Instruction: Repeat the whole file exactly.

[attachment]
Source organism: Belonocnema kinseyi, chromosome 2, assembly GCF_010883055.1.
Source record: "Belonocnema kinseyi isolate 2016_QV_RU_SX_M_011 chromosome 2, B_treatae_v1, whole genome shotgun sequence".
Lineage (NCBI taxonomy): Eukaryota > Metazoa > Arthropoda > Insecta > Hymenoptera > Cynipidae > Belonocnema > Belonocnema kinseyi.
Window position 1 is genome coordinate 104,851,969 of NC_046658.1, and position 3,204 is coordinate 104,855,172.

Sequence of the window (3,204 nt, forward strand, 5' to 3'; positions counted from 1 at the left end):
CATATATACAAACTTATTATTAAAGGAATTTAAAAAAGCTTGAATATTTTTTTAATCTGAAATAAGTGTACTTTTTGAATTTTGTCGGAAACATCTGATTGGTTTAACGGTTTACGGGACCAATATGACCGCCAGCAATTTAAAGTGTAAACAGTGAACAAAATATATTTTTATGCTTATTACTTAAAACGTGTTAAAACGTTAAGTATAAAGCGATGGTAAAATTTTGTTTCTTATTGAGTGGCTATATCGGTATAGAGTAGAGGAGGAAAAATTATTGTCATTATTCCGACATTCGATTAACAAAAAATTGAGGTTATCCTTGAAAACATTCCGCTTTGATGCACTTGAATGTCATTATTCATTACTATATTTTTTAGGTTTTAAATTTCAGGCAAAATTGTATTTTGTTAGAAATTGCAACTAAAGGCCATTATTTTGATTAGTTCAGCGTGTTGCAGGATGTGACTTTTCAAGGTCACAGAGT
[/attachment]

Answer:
Source organism: Belonocnema kinseyi, chromosome 2, assembly GCF_010883055.1.
Source record: "Belonocnema kinseyi isolate 2016_QV_RU_SX_M_011 chromosome 2, B_treatae_v1, whole genome shotgun sequence".
Lineage (NCBI taxonomy): Eukaryota > Metazoa > Arthropoda > Insecta > Hymenoptera > Cynipidae > Belonocnema > Belonocnema kinseyi.
Window position 1 is genome coordinate 104,851,969 of NC_046658.1, and position 3,204 is coordinate 104,855,172.

Sequence of the window (3,204 nt, forward strand, 5' to 3'; positions counted from 1 at the left end):
CATATATACAAACTTATTATTAAAGGAATTTAAAAAAGCTTGAATATTTTTTTAATCTGAAATAAGTGTACTTTTTGAATTTTGTCGGAAACATCTGATTGGTTTAACGGTTTACGGGACCAATATGACCGCCAGCAATTTAAAGTGTAAACAGTGAACAAAATATATTTTTATGCTTATTACTTAAAACGTGTTAAAACGTTAAGTATAAAGCGATGGTAAAATTTTGTTTCTTATTGAGTGGCTATATCGGTATAGAGTAGAGGAGGAAAAATTATTGTCATTATTCCGACATTCGATTAACAAAAAATTGAGGTTATCCTTGAAAACATTCCGCTTTGATGCACTTGAATGTCATTATTCATTACTATATTTTTTAGGTTTTAAATTTCAGGCAAAATTGTATTTTGTTAGAAATTGCAACTAAAGGCCATTATTTTGATTAGTTCAGCGTGTTGCAGGATGTGACTTTTCAAGGTCACAGAGT